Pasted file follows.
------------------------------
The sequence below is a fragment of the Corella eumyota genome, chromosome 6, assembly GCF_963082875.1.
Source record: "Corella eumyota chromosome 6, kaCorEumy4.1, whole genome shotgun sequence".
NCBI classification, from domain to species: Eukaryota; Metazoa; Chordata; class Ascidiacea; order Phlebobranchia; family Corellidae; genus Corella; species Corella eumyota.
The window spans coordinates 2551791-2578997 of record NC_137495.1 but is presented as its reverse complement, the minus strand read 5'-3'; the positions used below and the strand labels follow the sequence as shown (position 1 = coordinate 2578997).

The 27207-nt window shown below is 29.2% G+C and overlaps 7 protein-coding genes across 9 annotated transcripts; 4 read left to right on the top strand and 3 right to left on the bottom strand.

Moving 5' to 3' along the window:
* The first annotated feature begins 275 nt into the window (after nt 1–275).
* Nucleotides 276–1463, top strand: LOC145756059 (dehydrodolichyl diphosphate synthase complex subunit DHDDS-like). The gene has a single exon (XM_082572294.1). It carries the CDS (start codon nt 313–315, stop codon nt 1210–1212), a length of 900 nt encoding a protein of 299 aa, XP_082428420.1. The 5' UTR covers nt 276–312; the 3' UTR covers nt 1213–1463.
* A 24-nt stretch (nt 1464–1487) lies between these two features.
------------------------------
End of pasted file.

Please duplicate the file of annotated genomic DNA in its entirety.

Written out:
The sequence below is a fragment of the Corella eumyota genome, chromosome 6, assembly GCF_963082875.1.
Source record: "Corella eumyota chromosome 6, kaCorEumy4.1, whole genome shotgun sequence".
NCBI classification, from domain to species: Eukaryota; Metazoa; Chordata; class Ascidiacea; order Phlebobranchia; family Corellidae; genus Corella; species Corella eumyota.
The window spans coordinates 2551791-2578997 of record NC_137495.1 but is presented as its reverse complement, the minus strand read 5'-3'; the positions used below and the strand labels follow the sequence as shown (position 1 = coordinate 2578997).

The 27207-nt window shown below is 29.2% G+C and overlaps 7 protein-coding genes across 9 annotated transcripts; 4 read left to right on the top strand and 3 right to left on the bottom strand.

Moving 5' to 3' along the window:
* The first annotated feature begins 275 nt into the window (after nt 1–275).
* Nucleotides 276–1463, top strand: LOC145756059 (dehydrodolichyl diphosphate synthase complex subunit DHDDS-like). The gene has a single exon (XM_082572294.1). It carries the CDS (start codon nt 313–315, stop codon nt 1210–1212), a length of 900 nt encoding a protein of 299 aa, XP_082428420.1. The 5' UTR covers nt 276–312; the 3' UTR covers nt 1213–1463.
* A 24-nt stretch (nt 1464–1487) lies between these two features.